The Department of Education recently released its updated list of colleges that are targeted for "heightened cash monitoring" due DOE concerns about risks these colleges pose to students or taxpayers.  The latest list names 517 colleges, slightly down from the 528 colleges that were on the list in March of 2015. Colleges on the list get more intense federal oversight than other schools.

How does a college get on this list? There are a variety of reasons, including accrediting problems, audit concerns and "financial responsibility," an umbrella term DOE uses to  cover a range of financial issues.

Not surprisingly, a majority of the colleges on the list are proprietary schools, including such esteemed institutions as Toni & Guy Hairdressing Academy and Educators of Beauty College of Cosmetology. But there were 81 public institutions on the "heightened cash monitoring" list, including regional colleges like University of North Alabama and Southwest Minnesota State University.

And DOE flagged no fewer than 40 foreign institutions for heightened cash monitoring, including Hebrew University in Jerusalem, London International Film School, and Pentecostal Theological Seminary in London.  A couple of Polish medical schools also made the list: Medical University of Gdansk and the Medical University of Silesia.

Quite a few nonprofit liberal arts colleges are on DOE's heightened cash monitoring list, including several schools with religious affiliations. It is difficult to tell how many private colleges have religious ties because a college's name may not give it away. Kuyper College in Grand Rapids, Michigan, for example, describes itself as a "minister focused Christian leadership college," but you have to go to the college's web site to find that out.

In fact, of the 32 colleges listed on the first page of DOE's print out of schools under heightened cash monitoring, 13 had some sort of religious tie or heritage, including Kentucky Wesleyan College, St. Catharine College, Eastern Nazarene College, and MacMurray College in Illinois, which was founded, according to its web site, by "devout and erudite Methodist clergymen."

Of course not all 517 colleges marked for enhanced cash monitoring will close. Most of the regional state universities on the list will probably muddle along indefinitely, propped up by state revenues.

But I think a lot of the schools on DOE's list will close. St. Catharine College is in receivership right now.

And what is the future of Shimer College in Chicago, which was recently ranked as one of the worst colleges in America and has only about 100 undergraduates? Shimer was founded in 1853 as Mount Carroll Seminary. Over time, the school evolved to become what it is today, a college that exists on two floors of a rented building and has no clubs or student societies. In 2012 it was ranked the second smallest college in America, after Alaska Bible College.

Of course, Shimer has its defenders and probably has many sterling qualities. Nevertheless, how long do you think Shimer College will last?

DOE's most recent list of colleges under "heightened cash scrutiny" should prompt us to ask several questions:

1) First, why is the federal government lending money for Americans to attend foreign colleges, including a couple of dozen foreign medical schools and several theological institutions? After all, our own country has more than 5,000 postsecondary institutions that participate in the federal student aid program, Does the government really need to finance foreign study?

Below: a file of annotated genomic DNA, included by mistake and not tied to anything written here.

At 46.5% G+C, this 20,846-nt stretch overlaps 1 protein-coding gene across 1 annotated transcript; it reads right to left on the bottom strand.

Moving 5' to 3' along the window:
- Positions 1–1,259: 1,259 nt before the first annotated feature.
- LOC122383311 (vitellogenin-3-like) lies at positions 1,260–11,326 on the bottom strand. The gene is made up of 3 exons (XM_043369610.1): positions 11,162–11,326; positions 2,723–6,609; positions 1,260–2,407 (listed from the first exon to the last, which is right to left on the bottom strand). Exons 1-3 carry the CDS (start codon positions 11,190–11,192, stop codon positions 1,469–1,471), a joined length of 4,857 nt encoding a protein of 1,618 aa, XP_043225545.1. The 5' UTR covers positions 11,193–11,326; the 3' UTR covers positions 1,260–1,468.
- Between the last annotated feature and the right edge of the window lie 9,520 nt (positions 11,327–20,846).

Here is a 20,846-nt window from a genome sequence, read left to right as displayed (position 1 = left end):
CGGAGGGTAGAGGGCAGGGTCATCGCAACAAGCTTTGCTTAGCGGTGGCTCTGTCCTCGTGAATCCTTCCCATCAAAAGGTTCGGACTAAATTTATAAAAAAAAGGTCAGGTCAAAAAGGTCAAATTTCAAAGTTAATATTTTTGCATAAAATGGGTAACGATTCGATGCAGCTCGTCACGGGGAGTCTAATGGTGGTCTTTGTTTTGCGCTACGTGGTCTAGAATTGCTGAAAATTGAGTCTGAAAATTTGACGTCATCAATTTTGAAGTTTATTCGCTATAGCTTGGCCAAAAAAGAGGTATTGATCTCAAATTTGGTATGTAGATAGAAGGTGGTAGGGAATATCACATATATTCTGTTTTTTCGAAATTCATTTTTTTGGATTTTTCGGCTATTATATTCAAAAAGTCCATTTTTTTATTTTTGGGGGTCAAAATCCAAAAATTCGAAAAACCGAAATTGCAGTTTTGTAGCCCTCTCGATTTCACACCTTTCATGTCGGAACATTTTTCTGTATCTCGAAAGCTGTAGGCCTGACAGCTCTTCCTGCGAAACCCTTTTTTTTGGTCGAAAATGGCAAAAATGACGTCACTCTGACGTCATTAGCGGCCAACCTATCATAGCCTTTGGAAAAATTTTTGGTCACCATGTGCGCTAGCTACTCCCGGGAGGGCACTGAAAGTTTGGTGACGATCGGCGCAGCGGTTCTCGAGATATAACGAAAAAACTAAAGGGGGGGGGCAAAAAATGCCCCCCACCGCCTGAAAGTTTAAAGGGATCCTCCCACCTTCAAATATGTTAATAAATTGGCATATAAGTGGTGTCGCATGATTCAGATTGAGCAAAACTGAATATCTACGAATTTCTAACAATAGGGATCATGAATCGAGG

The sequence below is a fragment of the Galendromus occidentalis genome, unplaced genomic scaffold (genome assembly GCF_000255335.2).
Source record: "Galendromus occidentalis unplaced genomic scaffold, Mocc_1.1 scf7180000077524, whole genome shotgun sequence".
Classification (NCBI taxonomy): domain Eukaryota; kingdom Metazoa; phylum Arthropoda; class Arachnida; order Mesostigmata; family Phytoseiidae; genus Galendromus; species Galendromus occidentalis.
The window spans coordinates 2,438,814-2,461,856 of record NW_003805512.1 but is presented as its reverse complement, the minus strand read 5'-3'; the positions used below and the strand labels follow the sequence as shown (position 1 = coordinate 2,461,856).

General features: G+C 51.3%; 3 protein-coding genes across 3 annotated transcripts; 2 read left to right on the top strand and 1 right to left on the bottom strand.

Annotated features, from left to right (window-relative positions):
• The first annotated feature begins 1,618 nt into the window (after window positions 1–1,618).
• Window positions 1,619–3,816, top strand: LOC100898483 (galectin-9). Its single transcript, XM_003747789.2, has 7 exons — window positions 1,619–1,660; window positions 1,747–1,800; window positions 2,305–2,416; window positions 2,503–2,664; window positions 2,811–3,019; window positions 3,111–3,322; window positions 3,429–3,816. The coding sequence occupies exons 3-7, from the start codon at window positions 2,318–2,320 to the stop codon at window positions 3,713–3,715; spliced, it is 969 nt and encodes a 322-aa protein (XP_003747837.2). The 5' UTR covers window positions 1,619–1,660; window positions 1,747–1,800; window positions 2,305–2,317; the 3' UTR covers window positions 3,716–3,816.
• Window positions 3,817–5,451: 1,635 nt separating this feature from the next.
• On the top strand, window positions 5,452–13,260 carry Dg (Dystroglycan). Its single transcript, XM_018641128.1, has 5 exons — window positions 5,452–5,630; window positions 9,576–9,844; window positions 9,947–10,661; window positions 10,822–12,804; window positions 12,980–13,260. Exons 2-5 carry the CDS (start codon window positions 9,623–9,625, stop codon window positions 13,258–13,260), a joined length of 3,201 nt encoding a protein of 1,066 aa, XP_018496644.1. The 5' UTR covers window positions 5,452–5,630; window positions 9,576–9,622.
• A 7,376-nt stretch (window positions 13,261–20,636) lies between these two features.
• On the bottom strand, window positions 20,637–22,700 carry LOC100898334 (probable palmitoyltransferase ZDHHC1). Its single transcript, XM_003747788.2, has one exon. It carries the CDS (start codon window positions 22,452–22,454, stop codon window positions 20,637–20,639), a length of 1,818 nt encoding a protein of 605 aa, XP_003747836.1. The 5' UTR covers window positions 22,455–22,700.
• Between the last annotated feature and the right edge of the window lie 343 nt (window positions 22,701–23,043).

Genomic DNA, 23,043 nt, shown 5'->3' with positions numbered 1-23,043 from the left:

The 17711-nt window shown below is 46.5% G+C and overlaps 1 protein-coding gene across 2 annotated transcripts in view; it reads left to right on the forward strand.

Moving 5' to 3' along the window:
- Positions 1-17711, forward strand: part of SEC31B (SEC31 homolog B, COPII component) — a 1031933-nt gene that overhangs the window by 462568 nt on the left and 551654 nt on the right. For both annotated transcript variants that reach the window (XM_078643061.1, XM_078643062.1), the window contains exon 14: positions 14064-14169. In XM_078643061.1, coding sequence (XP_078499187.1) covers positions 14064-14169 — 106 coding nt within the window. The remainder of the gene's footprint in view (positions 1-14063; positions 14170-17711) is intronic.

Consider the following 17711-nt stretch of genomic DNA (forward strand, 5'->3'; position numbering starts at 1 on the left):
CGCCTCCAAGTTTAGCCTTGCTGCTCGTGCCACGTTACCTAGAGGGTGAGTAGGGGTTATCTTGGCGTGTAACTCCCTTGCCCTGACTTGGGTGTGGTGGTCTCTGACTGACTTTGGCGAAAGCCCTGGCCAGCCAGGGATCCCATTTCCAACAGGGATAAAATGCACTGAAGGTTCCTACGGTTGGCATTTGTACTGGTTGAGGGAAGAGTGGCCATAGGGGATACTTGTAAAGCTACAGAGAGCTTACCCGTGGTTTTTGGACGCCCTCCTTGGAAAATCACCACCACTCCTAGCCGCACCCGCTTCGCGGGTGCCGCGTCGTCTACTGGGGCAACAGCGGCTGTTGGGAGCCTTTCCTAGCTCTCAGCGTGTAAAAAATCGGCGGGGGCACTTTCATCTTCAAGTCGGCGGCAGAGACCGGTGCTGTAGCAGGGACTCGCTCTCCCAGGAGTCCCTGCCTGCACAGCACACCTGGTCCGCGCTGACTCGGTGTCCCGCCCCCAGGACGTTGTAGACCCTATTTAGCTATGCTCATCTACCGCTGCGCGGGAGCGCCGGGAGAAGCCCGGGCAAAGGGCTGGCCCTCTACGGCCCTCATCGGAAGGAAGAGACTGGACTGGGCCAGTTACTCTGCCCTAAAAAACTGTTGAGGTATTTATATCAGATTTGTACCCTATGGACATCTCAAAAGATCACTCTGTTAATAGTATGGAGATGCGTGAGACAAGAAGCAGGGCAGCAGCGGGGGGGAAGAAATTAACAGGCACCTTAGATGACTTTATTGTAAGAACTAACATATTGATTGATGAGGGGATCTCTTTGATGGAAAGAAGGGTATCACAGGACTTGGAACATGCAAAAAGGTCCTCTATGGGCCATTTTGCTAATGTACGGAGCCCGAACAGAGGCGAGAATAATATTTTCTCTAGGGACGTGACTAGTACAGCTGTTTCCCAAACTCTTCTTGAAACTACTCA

2) A lot of for-profit schools are going to close in coming years.  Millions of students who attended these institutions received substandard educational experiences that did not lead to well-paying jobs.What should our government do to provide relief to the millions of people who took out loans to enroll in dodgy for-profit schools?

3) Hundreds of small liberal arts colleges are under financial stress, as evidenced by DOE's most recent "heightened cash scrutiny" list and by the escalating closure rate among these institutions. In terms of our nation's overall educational health, should we be concerned about the declining number of private liberal arts colleges, many of which are religiously affiliated?

One thing is certain. Hundreds of American postsecondary institutions, from Toni and Guy's Hairdressing Academy to Harvard, depend heavily on federal student aid money; and a great many colleges could not survive a week without regular infusions of federal funds. This has enabled colleges to hike their tuition rates and increase their annual budgets.

But the party is coming to an end. People have figured out that postsecondary education costs too much--whether it is obtained at a bottom-tier for-profit institution or an elite private liberal arts college. To fix this mess, we must do two things: We must drive down the cost of going to college, and we must provide bankruptcy relief for the millions of worthy souls who took out student loans in good faith and got very little to show for it.

Frances Wood Shimer, Courtesy of Shimer College Wiki
Francis Wood Shimer,: founder of Shimer College


Scott Jaschik. Slight Drop in Colleges in Heightened Cash Monitoring. Inside Higher Education, July 25, 2016. Accessible at

Ben Miller. America's Worst Colleges. Washington Monthly, September/October 2014. Accessible at

Jon Ronson. Shimer College; the worst school in America? The Guardian, December 6, 2014. Accessible at

Michael Stratford, Education Department will release list of colleges found to be risking for students, taxpayers. Inside Higher Education, March 30, 2015. Accessible at